Warehouse Dispatch

8 Typical Picking Errors and How to Stop Them

Posted by Reid Curley on Mar 22, 2016 8:00:00 AM

8 Typical Picking Errors and How to Stop ThemHow accurate is your warehouse's picking operation? In an ideal world, every order that gets picked and sent out to a customer would be perfect. Reality is different. Pick errors can happen for any number of reasons. Understanding some of the more common picking errors can allow you to prevent them from continuing.

  1. Picking the wrong item because it is in the wrong bin location:
    Errors in putaway activities can directly cause errors in picking. A part placed in the wrong bin makes it very easy for a picker to add the wrong part to an order. Proper labeling, barcode scanners, and warehouse management software tracking can make this less likely to happen.

  2. Picking a part with a number close to the correct one:
    For some warehouse managers, keeping items ordered by SKU just makes sense. However, it can cause all kinds of trouble with picking. Part 80112 is easily mistaken for part 80113, which sits right next to it. Part numbers should be separated whenever possible. Using a barcode scanner in the picking process can eliminate this problem.

  3. Not picking the right quantity:
    An order needs 10 pieces of a certain item and the picker gets 11 out of the bin. Part of the picking process needs to include the count. The picker needs to take a count of the items taken and enter it into the scanner or record it on the pick ticket.

  4. Items in multiple locations:
    The same part can be placed in multiple bin locations throughout the warehouse. If one of the locations doesn't have the correct quantity to fill an order, the picker will need to pick the remaining amount from another location. This scenario happens often. To make sure the warehouse inventory count stays up-to-date, the picker must track his every pick and the associated location.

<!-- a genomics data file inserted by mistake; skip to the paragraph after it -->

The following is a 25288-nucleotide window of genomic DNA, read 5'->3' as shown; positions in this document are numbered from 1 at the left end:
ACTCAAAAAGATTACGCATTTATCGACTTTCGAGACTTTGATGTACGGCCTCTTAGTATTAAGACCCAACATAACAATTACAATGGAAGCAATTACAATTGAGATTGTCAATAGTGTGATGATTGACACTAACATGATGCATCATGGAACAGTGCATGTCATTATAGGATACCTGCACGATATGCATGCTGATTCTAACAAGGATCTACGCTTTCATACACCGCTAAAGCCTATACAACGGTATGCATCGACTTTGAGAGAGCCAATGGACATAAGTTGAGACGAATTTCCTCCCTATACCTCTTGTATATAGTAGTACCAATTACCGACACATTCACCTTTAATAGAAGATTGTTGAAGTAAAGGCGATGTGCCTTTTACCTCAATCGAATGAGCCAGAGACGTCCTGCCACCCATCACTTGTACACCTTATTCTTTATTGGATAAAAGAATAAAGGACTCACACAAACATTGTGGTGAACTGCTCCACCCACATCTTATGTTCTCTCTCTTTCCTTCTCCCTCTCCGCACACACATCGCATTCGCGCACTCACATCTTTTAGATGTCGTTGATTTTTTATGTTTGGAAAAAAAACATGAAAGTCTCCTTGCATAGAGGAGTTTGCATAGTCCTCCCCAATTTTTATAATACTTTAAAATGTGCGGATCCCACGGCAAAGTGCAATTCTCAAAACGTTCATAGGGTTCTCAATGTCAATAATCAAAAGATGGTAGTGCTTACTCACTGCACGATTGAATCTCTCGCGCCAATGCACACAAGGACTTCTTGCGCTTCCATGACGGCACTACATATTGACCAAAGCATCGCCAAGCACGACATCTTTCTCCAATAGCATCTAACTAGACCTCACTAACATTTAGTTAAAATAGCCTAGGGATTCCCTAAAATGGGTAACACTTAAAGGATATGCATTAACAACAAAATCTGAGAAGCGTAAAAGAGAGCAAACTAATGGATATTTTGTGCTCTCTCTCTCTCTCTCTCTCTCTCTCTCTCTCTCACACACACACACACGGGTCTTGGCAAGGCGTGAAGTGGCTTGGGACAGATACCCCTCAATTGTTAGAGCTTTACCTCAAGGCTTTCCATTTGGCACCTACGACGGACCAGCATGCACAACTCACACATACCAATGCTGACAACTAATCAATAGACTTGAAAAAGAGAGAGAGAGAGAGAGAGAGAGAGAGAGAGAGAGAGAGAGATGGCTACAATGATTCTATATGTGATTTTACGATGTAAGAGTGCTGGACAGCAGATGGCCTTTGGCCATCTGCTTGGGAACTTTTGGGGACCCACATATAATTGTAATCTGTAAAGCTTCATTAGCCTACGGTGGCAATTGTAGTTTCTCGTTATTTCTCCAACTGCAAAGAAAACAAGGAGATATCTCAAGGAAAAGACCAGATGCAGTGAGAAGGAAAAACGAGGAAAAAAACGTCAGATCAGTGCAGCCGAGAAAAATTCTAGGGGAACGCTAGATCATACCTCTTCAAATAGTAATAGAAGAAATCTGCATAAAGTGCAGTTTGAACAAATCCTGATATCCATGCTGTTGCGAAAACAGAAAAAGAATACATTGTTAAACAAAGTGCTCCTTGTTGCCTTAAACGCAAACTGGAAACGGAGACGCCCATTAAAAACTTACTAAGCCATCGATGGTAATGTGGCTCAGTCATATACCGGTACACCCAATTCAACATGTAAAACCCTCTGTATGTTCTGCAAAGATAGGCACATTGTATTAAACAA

5. Picking the wrong unit of measure:
    Your warehouse may carry the same product in different package sizes. Instead of picking 2 10-count items, as the pick ticket says, the picker may take 2 5-count or 1 20-count. Each package size should have its own labeling and SKU. Pickers should be required to scan that label and verify the SKU.

  6. Picking a part because it is not properly labeled:
    When an item is received into stock, it should have a label solidly attached to it that directly tracks it in inventory. If a part does not have a label, it should be removed from stock and relabeled properly. A picker should never take a product that does not have a label.

  7. Making a disallowed substitution:
    There are times it may be necessary to substitute one item for another, especially in the case of inventory shortages. It may be something as simple as substituting a different package size. In other cases, it may be substituting a completely different part. Any substitutions must be tracked in the warehouse management software, and pickers should not be allowed to deviate from the rules.

  8. Mixing parts from two or more orders:
    Having a picker pull items for multiple orders during one pick run makes sense for efficiency. However, it is a disaster waiting to happen if picking and packing are not done carefully. When a picker returns to the packing area, all items need to be scanned before being packed to ensure they are going to the right order.

Taking action to prevent these common picking errors will make your warehouse much more efficient. One critical step to take is to upgrade your warehouse management software and bring automation in. What is stopping you from taking action?

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Topics: warehouse management software

Reid Curley

Written by Reid Curley

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